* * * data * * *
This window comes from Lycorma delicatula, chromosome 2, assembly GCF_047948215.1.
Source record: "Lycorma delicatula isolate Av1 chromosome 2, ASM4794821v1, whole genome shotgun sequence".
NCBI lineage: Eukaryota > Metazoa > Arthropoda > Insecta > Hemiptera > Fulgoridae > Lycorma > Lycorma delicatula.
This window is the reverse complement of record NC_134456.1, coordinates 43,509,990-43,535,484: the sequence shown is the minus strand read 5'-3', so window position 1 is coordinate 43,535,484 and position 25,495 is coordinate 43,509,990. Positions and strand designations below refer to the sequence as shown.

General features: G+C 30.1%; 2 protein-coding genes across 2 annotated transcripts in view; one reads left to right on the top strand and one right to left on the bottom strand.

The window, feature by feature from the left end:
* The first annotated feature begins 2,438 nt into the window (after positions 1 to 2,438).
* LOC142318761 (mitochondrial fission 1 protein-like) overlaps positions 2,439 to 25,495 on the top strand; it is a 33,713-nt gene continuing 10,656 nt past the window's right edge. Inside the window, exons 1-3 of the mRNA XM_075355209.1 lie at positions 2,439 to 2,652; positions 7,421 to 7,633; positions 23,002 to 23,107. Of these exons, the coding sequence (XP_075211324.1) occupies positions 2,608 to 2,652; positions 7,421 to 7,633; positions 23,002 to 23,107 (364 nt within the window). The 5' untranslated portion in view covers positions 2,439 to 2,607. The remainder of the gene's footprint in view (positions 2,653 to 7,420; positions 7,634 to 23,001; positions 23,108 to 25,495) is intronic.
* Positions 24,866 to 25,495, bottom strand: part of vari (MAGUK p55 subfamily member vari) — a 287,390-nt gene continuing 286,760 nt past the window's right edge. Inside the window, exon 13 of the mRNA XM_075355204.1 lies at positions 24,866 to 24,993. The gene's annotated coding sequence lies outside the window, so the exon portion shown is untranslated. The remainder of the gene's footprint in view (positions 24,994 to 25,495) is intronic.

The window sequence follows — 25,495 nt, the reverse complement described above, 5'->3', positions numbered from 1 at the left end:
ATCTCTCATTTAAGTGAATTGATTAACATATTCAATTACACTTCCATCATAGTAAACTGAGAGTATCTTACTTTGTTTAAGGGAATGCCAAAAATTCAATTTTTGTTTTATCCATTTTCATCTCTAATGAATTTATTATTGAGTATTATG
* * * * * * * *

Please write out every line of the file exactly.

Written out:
This window comes from Lycorma delicatula, chromosome 2, assembly GCF_047948215.1.
Source record: "Lycorma delicatula isolate Av1 chromosome 2, ASM4794821v1, whole genome shotgun sequence".
NCBI lineage: Eukaryota > Metazoa > Arthropoda > Insecta > Hemiptera > Fulgoridae > Lycorma > Lycorma delicatula.
This window is the reverse complement of record NC_134456.1, coordinates 43,509,990-43,535,484: the sequence shown is the minus strand read 5'-3', so window position 1 is coordinate 43,535,484 and position 25,495 is coordinate 43,509,990. Positions and strand designations below refer to the sequence as shown.

General features: G+C 30.1%; 2 protein-coding genes across 2 annotated transcripts in view; one reads left to right on the top strand and one right to left on the bottom strand.

The window, feature by feature from the left end:
* The first annotated feature begins 2,438 nt into the window (after positions 1 to 2,438).
* LOC142318761 (mitochondrial fission 1 protein-like) overlaps positions 2,439 to 25,495 on the top strand; it is a 33,713-nt gene continuing 10,656 nt past the window's right edge. Inside the window, exons 1-3 of the mRNA XM_075355209.1 lie at positions 2,439 to 2,652; positions 7,421 to 7,633; positions 23,002 to 23,107. Of these exons, the coding sequence (XP_075211324.1) occupies positions 2,608 to 2,652; positions 7,421 to 7,633; positions 23,002 to 23,107 (364 nt within the window). The 5' untranslated portion in view covers positions 2,439 to 2,607. The remainder of the gene's footprint in view (positions 2,653 to 7,420; positions 7,634 to 23,001; positions 23,108 to 25,495) is intronic.
* Positions 24,866 to 25,495, bottom strand: part of vari (MAGUK p55 subfamily member vari) — a 287,390-nt gene continuing 286,760 nt past the window's right edge. Inside the window, exon 13 of the mRNA XM_075355204.1 lies at positions 24,866 to 24,993. The gene's annotated coding sequence lies outside the window, so the exon portion shown is untranslated. The remainder of the gene's footprint in view (positions 24,994 to 25,495) is intronic.

The window sequence follows — 25,495 nt, the reverse complement described above, 5'->3', positions numbered from 1 at the left end:
ATCTCTCATTTAAGTGAATTGATTAACATATTCAATTACACTTCCATCATAGTAAACTGAGAGTATCTTACTTTGTTTAAGGGAATGCCAAAAATTCAATTTTTGTTTTATCCATTTTCATCTCTAATGAATTTATTATTGAGTATTATG